1/28 Spad XIII by Revell
I got this model about two years ago from my Dad for Christmas. I had recently got into WWI era vehicle because of the game Battlefield 1 (a WWI first person shooter). The Spad XIII was a French fighter plane that was introduced in the later years if WWI (1917-18), used primarily by the U.S and France.
This was one of the most challenging models I have ever built, not because of the detail, but because of the horrible casting, there are ares in this model that are more putty than plastic. In the end it turned out pretty decent. Its hard to tell now, but the front area of the fuselage (white and red part) is almost all putty.
This was the first model I've made with any wood pieces and I was nervous about painting the propeller, but my Dad gave me some tips and I practiced a bit until got the feel for it and went all in with the wood grain painting. I only used three acrylic colors for my wood effect. The propellers of that time were made out of sheets of wood laminated together (like a sandwich) and I feel that I pulled of that look pretty good.
This model was not very accurate either, the struts that hold the wings together were big rectangles that fit into trenches on the top and bottom of the wing so I had to cut those off and fill the trenches with more putty to give the plane a smoother look. I had to use a more than healthy amount of glue to fix the struts to the wings.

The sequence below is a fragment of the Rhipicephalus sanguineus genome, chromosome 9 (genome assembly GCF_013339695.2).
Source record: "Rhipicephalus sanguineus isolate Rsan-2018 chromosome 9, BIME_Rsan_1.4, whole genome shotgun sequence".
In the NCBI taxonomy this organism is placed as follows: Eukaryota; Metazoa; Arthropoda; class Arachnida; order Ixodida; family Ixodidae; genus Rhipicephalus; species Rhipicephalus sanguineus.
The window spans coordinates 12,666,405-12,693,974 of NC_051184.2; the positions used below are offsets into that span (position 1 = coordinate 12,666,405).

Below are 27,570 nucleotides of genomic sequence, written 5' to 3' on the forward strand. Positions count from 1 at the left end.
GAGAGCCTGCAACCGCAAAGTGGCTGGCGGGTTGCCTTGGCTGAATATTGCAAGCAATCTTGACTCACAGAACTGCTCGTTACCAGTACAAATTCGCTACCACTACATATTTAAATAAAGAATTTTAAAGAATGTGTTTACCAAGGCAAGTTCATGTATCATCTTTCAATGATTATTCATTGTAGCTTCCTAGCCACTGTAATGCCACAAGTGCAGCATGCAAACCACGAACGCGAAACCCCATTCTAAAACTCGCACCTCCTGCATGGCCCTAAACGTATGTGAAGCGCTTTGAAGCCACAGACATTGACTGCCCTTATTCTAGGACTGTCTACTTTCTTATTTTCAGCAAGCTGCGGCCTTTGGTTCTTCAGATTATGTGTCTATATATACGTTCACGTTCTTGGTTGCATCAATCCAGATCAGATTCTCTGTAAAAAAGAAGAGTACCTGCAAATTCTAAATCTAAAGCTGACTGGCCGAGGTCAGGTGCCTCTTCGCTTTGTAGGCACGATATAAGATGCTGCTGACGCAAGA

The painting was not too bad, I decided not to use putty to break up the colors and just let the airbrush make the soft edges. The best thing about this kit were the decals, they were accurate and very durable (not easy to tear). The markings on this plane were from a 103rd Aero Squadron - SPAD Spad XIII C.1 of Capt. Robert Soubiran, Serial # S7714.
The weathering on this model is not what hoped it to be it looks very smeary and I just could not get it to what I wanted it to look like, if anyone has advice for weathering WWI era planes (highlighting the ridges in the wing) I would be happy to hear it. This model was basically just practice for a 1/32 Sopwith Camel by Wingnut Wings I'm planning to build. Special thanks to my Dad, Matt Minnichsoffer (@coondog) for helping me learn new techniques along the way.